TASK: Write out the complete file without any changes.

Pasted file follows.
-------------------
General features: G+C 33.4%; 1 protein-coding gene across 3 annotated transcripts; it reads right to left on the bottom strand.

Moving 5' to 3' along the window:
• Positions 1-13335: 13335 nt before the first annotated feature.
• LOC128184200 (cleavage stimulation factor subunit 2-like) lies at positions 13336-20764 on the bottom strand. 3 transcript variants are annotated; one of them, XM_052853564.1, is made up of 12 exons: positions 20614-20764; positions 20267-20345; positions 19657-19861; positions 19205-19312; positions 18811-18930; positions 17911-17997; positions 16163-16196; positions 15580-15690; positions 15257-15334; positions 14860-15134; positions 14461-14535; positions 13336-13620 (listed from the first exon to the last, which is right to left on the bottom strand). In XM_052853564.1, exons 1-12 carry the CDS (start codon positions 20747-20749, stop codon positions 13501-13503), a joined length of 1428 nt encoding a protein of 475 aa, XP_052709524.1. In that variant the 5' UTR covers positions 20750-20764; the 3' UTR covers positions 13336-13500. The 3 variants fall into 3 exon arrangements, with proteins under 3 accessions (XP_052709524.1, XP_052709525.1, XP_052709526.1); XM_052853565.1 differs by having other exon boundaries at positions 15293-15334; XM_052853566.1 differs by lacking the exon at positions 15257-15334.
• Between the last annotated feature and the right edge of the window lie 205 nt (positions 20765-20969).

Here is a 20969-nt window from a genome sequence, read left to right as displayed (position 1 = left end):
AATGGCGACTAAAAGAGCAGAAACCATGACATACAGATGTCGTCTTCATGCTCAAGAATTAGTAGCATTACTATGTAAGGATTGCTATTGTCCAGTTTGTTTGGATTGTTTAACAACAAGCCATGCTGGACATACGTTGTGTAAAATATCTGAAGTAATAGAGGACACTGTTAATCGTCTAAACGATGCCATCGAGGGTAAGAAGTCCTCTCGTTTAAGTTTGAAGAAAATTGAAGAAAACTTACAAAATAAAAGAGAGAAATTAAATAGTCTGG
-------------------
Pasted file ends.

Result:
General features: G+C 33.4%; 1 protein-coding gene across 3 annotated transcripts; it reads right to left on the bottom strand.

Moving 5' to 3' along the window:
• Positions 1-13335: 13335 nt before the first annotated feature.
• LOC128184200 (cleavage stimulation factor subunit 2-like) lies at positions 13336-20764 on the bottom strand. 3 transcript variants are annotated; one of them, XM_052853564.1, is made up of 12 exons: positions 20614-20764; positions 20267-20345; positions 19657-19861; positions 19205-19312; positions 18811-18930; positions 17911-17997; positions 16163-16196; positions 15580-15690; positions 15257-15334; positions 14860-15134; positions 14461-14535; positions 13336-13620 (listed from the first exon to the last, which is right to left on the bottom strand). In XM_052853564.1, exons 1-12 carry the CDS (start codon positions 20747-20749, stop codon positions 13501-13503), a joined length of 1428 nt encoding a protein of 475 aa, XP_052709524.1. In that variant the 5' UTR covers positions 20750-20764; the 3' UTR covers positions 13336-13500. The 3 variants fall into 3 exon arrangements, with proteins under 3 accessions (XP_052709524.1, XP_052709525.1, XP_052709526.1); XM_052853565.1 differs by having other exon boundaries at positions 15293-15334; XM_052853566.1 differs by lacking the exon at positions 15257-15334.
• Between the last annotated feature and the right edge of the window lie 205 nt (positions 20765-20969).

Here is a 20969-nt window from a genome sequence, read left to right as displayed (position 1 = left end):
AATGGCGACTAAAAGAGCAGAAACCATGACATACAGATGTCGTCTTCATGCTCAAGAATTAGTAGCATTACTATGTAAGGATTGCTATTGTCCAGTTTGTTTGGATTGTTTAACAACAAGCCATGCTGGACATACGTTGTGTAAAATATCTGAAGTAATAGAGGACACTGTTAATCGTCTAAACGATGCCATCGAGGGTAAGAAGTCCTCTCGTTTAAGTTTGAAGAAAATTGAAGAAAACTTACAAAATAAAAGAGAGAAATTAAATAGTCTGG